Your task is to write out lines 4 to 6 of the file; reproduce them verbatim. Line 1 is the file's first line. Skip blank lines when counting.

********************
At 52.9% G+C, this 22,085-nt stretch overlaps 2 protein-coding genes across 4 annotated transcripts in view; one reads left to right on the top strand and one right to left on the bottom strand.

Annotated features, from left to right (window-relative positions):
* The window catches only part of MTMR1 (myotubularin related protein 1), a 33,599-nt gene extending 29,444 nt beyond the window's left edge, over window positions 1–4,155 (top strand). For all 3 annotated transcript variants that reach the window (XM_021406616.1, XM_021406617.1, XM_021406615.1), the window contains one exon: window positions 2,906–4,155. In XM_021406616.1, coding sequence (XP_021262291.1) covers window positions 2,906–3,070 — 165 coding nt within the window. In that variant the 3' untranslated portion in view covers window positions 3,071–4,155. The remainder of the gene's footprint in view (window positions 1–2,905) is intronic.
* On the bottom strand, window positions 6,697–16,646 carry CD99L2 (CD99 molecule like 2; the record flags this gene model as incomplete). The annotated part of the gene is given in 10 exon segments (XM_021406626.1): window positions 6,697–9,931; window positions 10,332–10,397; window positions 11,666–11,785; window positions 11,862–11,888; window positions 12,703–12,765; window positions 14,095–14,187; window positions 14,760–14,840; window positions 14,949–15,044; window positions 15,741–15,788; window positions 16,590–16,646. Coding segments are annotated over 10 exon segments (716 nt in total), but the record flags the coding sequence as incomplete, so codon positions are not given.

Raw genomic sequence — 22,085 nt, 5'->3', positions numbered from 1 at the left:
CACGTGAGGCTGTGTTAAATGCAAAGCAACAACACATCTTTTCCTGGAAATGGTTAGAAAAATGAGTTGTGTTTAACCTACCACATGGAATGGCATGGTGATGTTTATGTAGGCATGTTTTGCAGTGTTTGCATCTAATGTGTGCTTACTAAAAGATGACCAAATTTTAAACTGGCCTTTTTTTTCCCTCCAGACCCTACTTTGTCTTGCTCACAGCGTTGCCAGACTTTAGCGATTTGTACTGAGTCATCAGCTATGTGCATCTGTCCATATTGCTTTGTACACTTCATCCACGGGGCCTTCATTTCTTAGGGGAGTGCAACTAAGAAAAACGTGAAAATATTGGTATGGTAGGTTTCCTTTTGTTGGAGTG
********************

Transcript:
* On the bottom strand, window positions 6,697–16,646 carry CD99L2 (CD99 molecule like 2; the record flags this gene model as incomplete). The annotated part of the gene is given in 10 exon segments (XM_021406626.1): window positions 6,697–9,931; window positions 10,332–10,397; window positions 11,666–11,785; window positions 11,862–11,888; window positions 12,703–12,765; window positions 14,095–14,187; window positions 14,760–14,840; window positions 14,949–15,044; window positions 15,741–15,788; window positions 16,590–16,646. Coding segments are annotated over 10 exon segments (716 nt in total), but the record flags the coding sequence as incomplete, so codon positions are not given.

Raw genomic sequence — 22,085 nt, 5'->3', positions numbered from 1 at the left:
CACGTGAGGCTGTGTTAAATGCAAAGCAACAACACATCTTTTCCTGGAAATGGTTAGAAAAATGAGTTGTGTTTAACCTACCACATGGAATGGCATGGTGATGTTTATGTAGGCATGTTTTGCAGTGTTTGCATCTAATGTGTGCTTACTAAAAGATGACCAAATTTTAAACTGGCCTTTTTTTTCCCTCCAGACCCTACTTTGTCTTGCTCACAGCGTTGCCAGACTTTAGCGATTTGTACTGAGTCATCAGCTATGTGCATCTGTCCATATTGCTTTGTACACTTCATCCACGGGGCCTTCATTTCTTAGGGGAGTGCAACTAAGAAAAACGTGAAAATATTGGTATGGTAGGTTTCCTTTTGTTGGAGTG